Wisconsin Naturalization and CitizenshipEdit This Page
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Naturalization records have been filed in the U.S. district and circuit courts, circuit courts, and in local (usually county) courts in Illinois. Each court had its own style of record keeping before 1906.
Various types of records were created during the naturalization process, including declarations of intention, petitions for naturalization, oaths of allegiance, and certificates of naturalization and citizenship. Each record can give details about a person, such as age, residence, country or city of origin, ethnic background, the date and port of arrival, the name of the ship, names of spouse and children with their birth dates and places, or current address.
Records for earlier years usually contain less information than those after 1906, when the federal court system for naturalization was revised and details such as birth date and place, physical description, and marital status may be given. See United States Naturalization and Citizenship for a more complete discussion of the naturalization process and the records created.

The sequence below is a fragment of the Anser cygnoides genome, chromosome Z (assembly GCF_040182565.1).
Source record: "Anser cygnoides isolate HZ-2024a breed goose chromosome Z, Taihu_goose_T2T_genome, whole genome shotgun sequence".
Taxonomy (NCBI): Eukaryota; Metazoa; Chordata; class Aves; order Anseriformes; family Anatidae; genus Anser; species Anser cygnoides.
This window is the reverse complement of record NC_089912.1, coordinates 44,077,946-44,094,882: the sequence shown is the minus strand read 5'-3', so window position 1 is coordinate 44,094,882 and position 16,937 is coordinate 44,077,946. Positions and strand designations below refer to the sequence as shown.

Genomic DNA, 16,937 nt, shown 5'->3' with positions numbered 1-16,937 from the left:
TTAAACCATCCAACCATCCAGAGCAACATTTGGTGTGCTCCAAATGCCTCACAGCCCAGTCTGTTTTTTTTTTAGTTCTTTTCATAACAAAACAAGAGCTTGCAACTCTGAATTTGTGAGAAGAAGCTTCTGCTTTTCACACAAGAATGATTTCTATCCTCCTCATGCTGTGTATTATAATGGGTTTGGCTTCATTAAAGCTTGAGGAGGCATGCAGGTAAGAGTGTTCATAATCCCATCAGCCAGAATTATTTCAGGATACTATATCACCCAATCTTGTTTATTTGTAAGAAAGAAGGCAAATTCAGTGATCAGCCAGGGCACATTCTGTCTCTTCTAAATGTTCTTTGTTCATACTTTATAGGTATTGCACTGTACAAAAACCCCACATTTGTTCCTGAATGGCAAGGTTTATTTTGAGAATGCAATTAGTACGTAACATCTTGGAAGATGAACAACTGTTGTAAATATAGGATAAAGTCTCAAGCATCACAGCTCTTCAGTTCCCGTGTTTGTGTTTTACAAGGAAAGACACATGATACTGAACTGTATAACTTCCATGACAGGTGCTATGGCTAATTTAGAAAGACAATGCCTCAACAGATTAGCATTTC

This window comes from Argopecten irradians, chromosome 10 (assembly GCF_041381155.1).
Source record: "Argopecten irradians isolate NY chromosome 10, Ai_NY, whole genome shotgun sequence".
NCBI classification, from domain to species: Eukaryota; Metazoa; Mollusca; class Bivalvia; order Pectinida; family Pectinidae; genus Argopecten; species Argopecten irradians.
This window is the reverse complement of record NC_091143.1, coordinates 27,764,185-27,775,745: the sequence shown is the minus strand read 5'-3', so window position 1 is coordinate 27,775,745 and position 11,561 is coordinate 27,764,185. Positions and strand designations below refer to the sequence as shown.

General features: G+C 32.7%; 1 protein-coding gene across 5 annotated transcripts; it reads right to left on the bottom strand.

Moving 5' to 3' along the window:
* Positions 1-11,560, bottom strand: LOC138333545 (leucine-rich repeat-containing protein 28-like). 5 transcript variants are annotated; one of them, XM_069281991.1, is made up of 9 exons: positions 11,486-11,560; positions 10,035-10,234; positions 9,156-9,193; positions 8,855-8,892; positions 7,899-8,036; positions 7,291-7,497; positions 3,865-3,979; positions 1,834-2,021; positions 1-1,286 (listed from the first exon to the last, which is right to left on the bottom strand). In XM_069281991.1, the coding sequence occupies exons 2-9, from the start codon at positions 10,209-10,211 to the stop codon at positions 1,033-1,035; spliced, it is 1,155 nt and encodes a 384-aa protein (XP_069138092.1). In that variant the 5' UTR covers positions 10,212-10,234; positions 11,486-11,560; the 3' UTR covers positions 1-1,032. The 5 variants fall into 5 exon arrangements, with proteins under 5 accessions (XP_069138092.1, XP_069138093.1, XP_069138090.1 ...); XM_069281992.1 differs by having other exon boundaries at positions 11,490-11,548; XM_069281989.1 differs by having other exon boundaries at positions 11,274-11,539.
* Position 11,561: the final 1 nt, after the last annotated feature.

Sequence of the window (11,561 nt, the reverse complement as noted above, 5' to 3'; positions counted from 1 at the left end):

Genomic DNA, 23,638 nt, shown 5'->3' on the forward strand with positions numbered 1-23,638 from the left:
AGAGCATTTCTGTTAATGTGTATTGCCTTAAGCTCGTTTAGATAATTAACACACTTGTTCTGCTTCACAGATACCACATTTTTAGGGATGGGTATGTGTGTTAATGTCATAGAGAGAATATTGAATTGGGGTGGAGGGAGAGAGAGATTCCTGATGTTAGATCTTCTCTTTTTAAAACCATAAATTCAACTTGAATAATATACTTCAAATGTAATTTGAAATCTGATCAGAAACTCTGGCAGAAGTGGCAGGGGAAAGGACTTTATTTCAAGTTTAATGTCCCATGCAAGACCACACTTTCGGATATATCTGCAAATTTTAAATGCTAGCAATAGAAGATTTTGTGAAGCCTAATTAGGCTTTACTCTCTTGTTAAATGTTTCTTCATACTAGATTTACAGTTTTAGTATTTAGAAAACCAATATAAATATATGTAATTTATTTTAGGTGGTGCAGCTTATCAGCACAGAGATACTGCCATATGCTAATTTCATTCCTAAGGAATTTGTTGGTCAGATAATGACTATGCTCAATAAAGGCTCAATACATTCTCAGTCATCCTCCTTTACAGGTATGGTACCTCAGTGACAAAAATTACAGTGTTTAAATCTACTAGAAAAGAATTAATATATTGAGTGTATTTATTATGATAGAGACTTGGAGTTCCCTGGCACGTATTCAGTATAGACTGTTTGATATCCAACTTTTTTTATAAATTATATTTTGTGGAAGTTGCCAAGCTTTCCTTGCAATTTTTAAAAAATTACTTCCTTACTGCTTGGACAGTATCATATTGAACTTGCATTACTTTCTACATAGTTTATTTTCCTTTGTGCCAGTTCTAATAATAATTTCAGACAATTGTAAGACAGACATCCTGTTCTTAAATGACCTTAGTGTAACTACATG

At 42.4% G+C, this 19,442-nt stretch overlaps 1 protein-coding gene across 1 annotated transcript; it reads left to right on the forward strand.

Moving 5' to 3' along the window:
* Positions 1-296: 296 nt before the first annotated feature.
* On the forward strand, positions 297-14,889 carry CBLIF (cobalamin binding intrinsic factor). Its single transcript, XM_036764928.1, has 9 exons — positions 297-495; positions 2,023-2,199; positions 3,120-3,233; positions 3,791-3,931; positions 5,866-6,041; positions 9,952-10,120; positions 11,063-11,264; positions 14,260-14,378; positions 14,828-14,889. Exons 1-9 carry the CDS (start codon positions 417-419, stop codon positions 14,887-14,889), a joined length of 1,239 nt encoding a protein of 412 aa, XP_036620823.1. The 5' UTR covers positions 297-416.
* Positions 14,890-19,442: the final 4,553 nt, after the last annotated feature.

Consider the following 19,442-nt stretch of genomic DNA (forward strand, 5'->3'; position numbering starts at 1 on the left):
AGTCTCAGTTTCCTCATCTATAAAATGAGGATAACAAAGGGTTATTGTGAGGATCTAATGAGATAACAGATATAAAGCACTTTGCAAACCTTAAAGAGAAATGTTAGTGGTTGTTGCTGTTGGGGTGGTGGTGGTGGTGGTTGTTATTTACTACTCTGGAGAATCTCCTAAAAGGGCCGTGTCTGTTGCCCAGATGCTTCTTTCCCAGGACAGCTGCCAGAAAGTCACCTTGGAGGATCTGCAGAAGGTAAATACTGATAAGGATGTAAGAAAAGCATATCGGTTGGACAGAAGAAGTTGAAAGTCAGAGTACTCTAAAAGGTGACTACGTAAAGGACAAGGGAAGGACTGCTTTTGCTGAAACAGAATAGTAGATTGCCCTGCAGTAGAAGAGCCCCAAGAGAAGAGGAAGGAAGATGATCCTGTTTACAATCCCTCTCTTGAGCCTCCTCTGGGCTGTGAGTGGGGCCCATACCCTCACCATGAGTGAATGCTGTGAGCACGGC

Naturalization records have been filed primarily in municipal, county, circuit, supreme, and U.S. district courts. Some of the older evidences of citizenship are found in the minutes of these courts and not in separate books. The records of approximately two-thirds of the counties are on microfilm at the area research centers.
The Family History Library has microfilm copies of records from some Wisconsin counties and it continues to acquire records of additional counties. From Dane County, for example, the library has:
- Circuit court admissions, 1855-1906
- Circuit court declarations, 1848-1906
- Circuit court petitions and oaths, 1841-1906
- Municipal court declarations, 1875-1906
- Municipal court index to declarations, 1861-1906
- U.S. district court declarations of intention, 1841-47
- General card index to various courts, 1800-1907
The Milwaukee circuit and municipal court records of 1836 to 1941 are at:
Milwaukee County Historical Society
910 North World 3rd Street
Milwaukee, WI 53203-1591
In 1906 the Immigration and Naturalization Service (now United States Citizenship and Immigration Services) was created, forms were standardized, and duplicate records were created by the court and sent to the INS. To access these records, use the Genealogy Program at www.uscis.gov. You may also contact the National Archives—Great Lakes Region,  for naturalization records. The archives branch has records of the U.S. District Court from 1866 to 1921 and an extensive index to other federal records.
Wisconsin Research Outline. Salt Lake City, Utah: Intellectual Reserve Inc., Family History Department, 1998, 2001.
- NOTE: All of the information from the original research outline has been imported into the FamilySearch Wiki and is being updated as time permits.
A wiki article describing an online colledtion is found at: